- The Directorate of Prosecution, Legal Remembrance and the Principal Secretary, Home Department, must regularly review the manner in which the Public Prosecutors in-charge of the sensitive cases are conducting the trial.
The judgment ends with the Gujarat High Court warning,
“If inexperienced advocates alone are available to defend such unfortunate accused, the court has a primary duty to come to the aid of the accused by putting timely and useful questions and warning the advocates from treading on dangerous grounds.”
Read the Judgment:
Payments startup PineLabs has acquired Amazon-backed Qwikcilver, a gift card technology startup for over INR 650 Crores
Themis Associates acted for Pine Labs along with Pine legal counsel – Abhishek Dwivedi. The Themis team was led by Partner Amritha Salian along with Senior Associates Alimpan Chatterjee and Srivani Tyarla, Associates Shruti Mahajan, Anupam Datta Roy, Utsav Gandhi, Shivani Setty and Anmol Jain.
IndusLaw acted for two largest existing investors – Accel and Helion in Qwikcilver Solutions. The team was led by Partners Srinivas Katta and Anindya Ghosh, along with Associates Ajay Randhawa and Abhishresth Goswami.
Qwikcilver promoter, Kumar Sudarsan, was advised by MD&T Partners’ Mahesh Devaiah and Sandhya P.V.
and Senior Associate Sridip Sural.
J. Sagar Associates (JSA) advised Amazon Asia-Pacific Resources along with Amazon’s internal legal counsel – Hina Doon. JSA also acted for Sistema Asia Fund Pte. Ltd., existing investors in Qwikcilver Solutions.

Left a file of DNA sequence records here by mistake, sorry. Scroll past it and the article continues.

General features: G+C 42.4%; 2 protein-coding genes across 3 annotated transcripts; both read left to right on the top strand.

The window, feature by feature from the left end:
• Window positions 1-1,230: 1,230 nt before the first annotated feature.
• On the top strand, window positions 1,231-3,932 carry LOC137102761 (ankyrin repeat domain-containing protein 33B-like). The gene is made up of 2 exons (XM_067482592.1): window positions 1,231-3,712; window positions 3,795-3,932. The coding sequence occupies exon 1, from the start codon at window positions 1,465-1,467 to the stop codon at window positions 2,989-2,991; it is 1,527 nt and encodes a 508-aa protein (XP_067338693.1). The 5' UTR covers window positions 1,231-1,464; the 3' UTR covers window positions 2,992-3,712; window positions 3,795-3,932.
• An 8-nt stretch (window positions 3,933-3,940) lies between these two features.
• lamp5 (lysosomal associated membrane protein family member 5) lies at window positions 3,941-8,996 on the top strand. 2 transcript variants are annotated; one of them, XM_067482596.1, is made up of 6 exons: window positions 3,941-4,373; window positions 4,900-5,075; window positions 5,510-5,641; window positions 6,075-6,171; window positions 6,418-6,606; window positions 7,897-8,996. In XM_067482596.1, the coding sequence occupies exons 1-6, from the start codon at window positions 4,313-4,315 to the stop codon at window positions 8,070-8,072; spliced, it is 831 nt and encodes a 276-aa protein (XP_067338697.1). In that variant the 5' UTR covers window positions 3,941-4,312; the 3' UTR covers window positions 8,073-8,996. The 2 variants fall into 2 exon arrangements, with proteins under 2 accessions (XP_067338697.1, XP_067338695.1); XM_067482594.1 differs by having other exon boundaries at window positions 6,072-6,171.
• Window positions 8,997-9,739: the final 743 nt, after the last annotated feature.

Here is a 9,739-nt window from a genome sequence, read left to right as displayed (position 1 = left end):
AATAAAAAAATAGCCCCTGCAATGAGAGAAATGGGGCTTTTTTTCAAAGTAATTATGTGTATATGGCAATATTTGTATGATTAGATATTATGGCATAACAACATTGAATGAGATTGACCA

The JSA Team advising Amazon comprised Joint Managing Partner Vivek K. Chandy, Partner Archana Tewary and Principal Associate Siddharth K. Vedula.
The JSA Team advising Sistema comprised of Partner Rohitashwa Prasad and Associate Anshu Bansal.
Tax Counsel for Amazon Asia-Pacific Resources Pte Ltd was Khaitan & Co Partner Bijal Ajinkya and Senior Associate Jimmy Bhatt
Review permissible even after dismissal of SLP: Supreme Court settles law in Khoday Distilleries case
By Ashish Bhan and Mohit Rohatgi
Setting the context
Is a review petition seeking review of a judgment against which the special leave petition has already been dismissed by the Supreme Court maintainable before the High Court?
This question of law remained unsettled for about two decades. In this time, benches of different strengths of the Supreme Court as well as different High Courts had taken conflicting views. This ambiguity in the position of law had resulted in various High Courts adjourning several such review petitions sine die until the issue was resolved by the Supreme Court, and quite rightly so.
The genesis of this issue relates back to the different views taken by the three-judge benches in Abbai Maligai Partnership Firm and Anr v. K Santhakumaran and Ors and later in Kunhayammed and Ors v State of Kerala and Anr. Broadly speaking, while Abbai Maligai had condemned the practice of filing a review petition after the dismissal of the special leave petition (albeit on its peculiar facts), Kunhayammed had approved such practice on the basis of several well-established legal principles including the doctrine of merger.